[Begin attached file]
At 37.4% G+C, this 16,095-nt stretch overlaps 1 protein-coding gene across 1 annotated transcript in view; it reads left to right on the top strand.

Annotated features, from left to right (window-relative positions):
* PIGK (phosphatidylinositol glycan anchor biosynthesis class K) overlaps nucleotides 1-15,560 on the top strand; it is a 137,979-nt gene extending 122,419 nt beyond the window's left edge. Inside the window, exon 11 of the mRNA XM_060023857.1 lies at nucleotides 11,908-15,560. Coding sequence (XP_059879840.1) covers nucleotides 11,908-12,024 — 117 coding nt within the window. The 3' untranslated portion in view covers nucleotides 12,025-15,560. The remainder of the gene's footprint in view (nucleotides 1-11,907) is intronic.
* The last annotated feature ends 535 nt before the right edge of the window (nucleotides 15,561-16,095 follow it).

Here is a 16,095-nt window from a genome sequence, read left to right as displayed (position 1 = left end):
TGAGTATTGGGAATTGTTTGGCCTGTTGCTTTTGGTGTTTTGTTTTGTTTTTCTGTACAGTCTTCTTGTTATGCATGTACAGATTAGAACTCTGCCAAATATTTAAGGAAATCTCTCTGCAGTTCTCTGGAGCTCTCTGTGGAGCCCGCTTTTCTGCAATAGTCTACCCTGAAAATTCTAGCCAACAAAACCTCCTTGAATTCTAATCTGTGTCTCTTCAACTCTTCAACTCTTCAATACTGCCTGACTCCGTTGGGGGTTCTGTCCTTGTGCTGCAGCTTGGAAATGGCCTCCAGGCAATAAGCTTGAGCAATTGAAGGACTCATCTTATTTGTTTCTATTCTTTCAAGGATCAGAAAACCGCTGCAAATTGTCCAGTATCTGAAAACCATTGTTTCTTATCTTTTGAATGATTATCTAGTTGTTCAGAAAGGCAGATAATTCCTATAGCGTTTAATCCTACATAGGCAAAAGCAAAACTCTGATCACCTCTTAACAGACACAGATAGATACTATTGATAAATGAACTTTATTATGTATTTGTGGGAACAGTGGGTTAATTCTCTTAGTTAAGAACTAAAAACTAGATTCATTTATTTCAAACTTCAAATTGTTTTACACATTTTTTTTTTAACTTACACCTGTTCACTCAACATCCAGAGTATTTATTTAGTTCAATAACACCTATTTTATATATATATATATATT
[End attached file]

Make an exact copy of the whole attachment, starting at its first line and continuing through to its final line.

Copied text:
At 37.4% G+C, this 16,095-nt stretch overlaps 1 protein-coding gene across 1 annotated transcript in view; it reads left to right on the top strand.

Annotated features, from left to right (window-relative positions):
* PIGK (phosphatidylinositol glycan anchor biosynthesis class K) overlaps nucleotides 1-15,560 on the top strand; it is a 137,979-nt gene extending 122,419 nt beyond the window's left edge. Inside the window, exon 11 of the mRNA XM_060023857.1 lies at nucleotides 11,908-15,560. Coding sequence (XP_059879840.1) covers nucleotides 11,908-12,024 — 117 coding nt within the window. The 3' untranslated portion in view covers nucleotides 12,025-15,560. The remainder of the gene's footprint in view (nucleotides 1-11,907) is intronic.
* The last annotated feature ends 535 nt before the right edge of the window (nucleotides 15,561-16,095 follow it).

Here is a 16,095-nt window from a genome sequence, read left to right as displayed (position 1 = left end):
TGAGTATTGGGAATTGTTTGGCCTGTTGCTTTTGGTGTTTTGTTTTGTTTTTCTGTACAGTCTTCTTGTTATGCATGTACAGATTAGAACTCTGCCAAATATTTAAGGAAATCTCTCTGCAGTTCTCTGGAGCTCTCTGTGGAGCCCGCTTTTCTGCAATAGTCTACCCTGAAAATTCTAGCCAACAAAACCTCCTTGAATTCTAATCTGTGTCTCTTCAACTCTTCAACTCTTCAATACTGCCTGACTCCGTTGGGGGTTCTGTCCTTGTGCTGCAGCTTGGAAATGGCCTCCAGGCAATAAGCTTGAGCAATTGAAGGACTCATCTTATTTGTTTCTATTCTTTCAAGGATCAGAAAACCGCTGCAAATTGTCCAGTATCTGAAAACCATTGTTTCTTATCTTTTGAATGATTATCTAGTTGTTCAGAAAGGCAGATAATTCCTATAGCGTTTAATCCTACATAGGCAAAAGCAAAACTCTGATCACCTCTTAACAGACACAGATAGATACTATTGATAAATGAACTTTATTATGTATTTGTGGGAACAGTGGGTTAATTCTCTTAGTTAAGAACTAAAAACTAGATTCATTTATTTCAAACTTCAAATTGTTTTACACATTTTTTTTTTAACTTACACCTGTTCACTCAACATCCAGAGTATTTATTTAGTTCAATAACACCTATTTTATATATATATATATATT